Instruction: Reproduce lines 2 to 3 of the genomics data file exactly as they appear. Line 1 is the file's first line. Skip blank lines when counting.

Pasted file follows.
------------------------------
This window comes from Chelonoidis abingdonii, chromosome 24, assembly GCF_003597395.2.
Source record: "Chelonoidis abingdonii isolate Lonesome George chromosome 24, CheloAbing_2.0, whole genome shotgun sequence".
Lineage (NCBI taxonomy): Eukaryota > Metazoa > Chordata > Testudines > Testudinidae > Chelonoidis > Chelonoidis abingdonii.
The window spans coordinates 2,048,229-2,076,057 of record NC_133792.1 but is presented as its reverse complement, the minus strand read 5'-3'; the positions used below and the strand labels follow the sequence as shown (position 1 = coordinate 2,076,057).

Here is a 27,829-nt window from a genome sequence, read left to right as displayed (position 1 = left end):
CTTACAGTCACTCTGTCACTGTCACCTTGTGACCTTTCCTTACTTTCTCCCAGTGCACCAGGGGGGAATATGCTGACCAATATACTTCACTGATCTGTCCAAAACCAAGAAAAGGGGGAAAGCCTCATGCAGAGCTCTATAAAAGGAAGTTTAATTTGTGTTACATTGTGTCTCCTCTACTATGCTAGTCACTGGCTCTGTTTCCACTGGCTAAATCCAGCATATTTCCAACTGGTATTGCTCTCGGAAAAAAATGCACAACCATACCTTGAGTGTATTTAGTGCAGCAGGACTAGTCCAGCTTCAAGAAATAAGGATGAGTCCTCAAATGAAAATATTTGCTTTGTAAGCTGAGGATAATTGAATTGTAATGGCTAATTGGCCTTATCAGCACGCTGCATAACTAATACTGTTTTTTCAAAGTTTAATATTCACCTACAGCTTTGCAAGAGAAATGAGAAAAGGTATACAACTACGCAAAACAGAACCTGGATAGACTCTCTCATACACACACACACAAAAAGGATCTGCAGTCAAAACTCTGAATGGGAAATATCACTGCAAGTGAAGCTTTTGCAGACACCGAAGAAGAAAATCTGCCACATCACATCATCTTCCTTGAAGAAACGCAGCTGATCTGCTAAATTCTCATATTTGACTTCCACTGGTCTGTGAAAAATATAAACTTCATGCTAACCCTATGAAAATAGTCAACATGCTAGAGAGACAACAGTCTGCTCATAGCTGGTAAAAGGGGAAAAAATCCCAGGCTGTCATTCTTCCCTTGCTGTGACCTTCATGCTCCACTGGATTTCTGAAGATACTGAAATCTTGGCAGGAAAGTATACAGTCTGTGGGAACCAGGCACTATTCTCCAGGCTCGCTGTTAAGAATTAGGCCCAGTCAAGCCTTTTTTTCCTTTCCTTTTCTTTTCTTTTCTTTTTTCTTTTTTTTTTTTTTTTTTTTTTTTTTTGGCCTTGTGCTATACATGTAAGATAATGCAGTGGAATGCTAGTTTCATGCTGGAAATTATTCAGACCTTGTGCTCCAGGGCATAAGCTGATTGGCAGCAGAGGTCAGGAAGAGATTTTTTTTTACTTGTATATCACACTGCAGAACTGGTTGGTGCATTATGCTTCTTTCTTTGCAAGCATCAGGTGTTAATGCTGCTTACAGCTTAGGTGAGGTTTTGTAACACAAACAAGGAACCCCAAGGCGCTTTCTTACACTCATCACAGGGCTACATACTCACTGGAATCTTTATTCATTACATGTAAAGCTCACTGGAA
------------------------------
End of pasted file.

Source record: "Chelonoidis abingdonii isolate Lonesome George chromosome 24, CheloAbing_2.0, whole genome shotgun sequence".
Lineage (NCBI taxonomy): Eukaryota > Metazoa > Chordata > Testudines > Testudinidae > Chelonoidis > Chelonoidis abingdonii.